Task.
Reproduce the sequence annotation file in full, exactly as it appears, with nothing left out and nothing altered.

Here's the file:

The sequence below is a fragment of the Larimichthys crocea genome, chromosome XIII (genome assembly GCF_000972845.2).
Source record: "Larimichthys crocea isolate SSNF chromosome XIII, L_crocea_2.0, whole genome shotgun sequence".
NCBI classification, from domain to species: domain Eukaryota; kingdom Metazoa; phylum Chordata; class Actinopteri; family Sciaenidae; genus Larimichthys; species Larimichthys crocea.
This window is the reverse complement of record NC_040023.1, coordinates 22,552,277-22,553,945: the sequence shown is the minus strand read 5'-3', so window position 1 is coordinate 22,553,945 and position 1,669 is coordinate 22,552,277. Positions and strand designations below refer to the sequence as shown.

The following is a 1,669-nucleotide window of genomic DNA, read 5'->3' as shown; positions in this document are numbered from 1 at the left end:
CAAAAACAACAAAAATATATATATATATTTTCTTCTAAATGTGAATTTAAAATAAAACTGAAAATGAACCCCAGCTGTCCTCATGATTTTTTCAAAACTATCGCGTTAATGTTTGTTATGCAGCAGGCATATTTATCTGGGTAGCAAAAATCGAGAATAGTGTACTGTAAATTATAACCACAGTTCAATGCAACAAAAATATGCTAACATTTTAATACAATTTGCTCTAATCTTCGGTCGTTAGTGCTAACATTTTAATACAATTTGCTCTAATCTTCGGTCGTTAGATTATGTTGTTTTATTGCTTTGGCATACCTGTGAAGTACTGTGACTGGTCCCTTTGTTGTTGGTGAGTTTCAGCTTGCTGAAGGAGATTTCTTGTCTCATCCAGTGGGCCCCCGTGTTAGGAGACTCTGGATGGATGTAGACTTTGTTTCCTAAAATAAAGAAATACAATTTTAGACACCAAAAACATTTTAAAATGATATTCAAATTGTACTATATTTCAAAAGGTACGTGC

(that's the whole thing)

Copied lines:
The sequence below is a fragment of the Larimichthys crocea genome, chromosome XIII (genome assembly GCF_000972845.2).
Source record: "Larimichthys crocea isolate SSNF chromosome XIII, L_crocea_2.0, whole genome shotgun sequence".
NCBI classification, from domain to species: domain Eukaryota; kingdom Metazoa; phylum Chordata; class Actinopteri; family Sciaenidae; genus Larimichthys; species Larimichthys crocea.
This window is the reverse complement of record NC_040023.1, coordinates 22,552,277-22,553,945: the sequence shown is the minus strand read 5'-3', so window position 1 is coordinate 22,553,945 and position 1,669 is coordinate 22,552,277. Positions and strand designations below refer to the sequence as shown.

The following is a 1,669-nucleotide window of genomic DNA, read 5'->3' as shown; positions in this document are numbered from 1 at the left end:
CAAAAACAACAAAAATATATATATATATTTTCTTCTAAATGTGAATTTAAAATAAAACTGAAAATGAACCCCAGCTGTCCTCATGATTTTTTCAAAACTATCGCGTTAATGTTTGTTATGCAGCAGGCATATTTATCTGGGTAGCAAAAATCGAGAATAGTGTACTGTAAATTATAACCACAGTTCAATGCAACAAAAATATGCTAACATTTTAATACAATTTGCTCTAATCTTCGGTCGTTAGTGCTAACATTTTAATACAATTTGCTCTAATCTTCGGTCGTTAGATTATGTTGTTTTATTGCTTTGGCATACCTGTGAAGTACTGTGACTGGTCCCTTTGTTGTTGGTGAGTTTCAGCTTGCTGAAGGAGATTTCTTGTCTCATCCAGTGGGCCCCCGTGTTAGGAGACTCTGGATGGATGTAGACTTTGTTTCCTAAAATAAAGAAATACAATTTTAGACACCAAAAACATTTTAAAATGATATTCAAATTGTACTATATTTCAAAAGGTACGTGC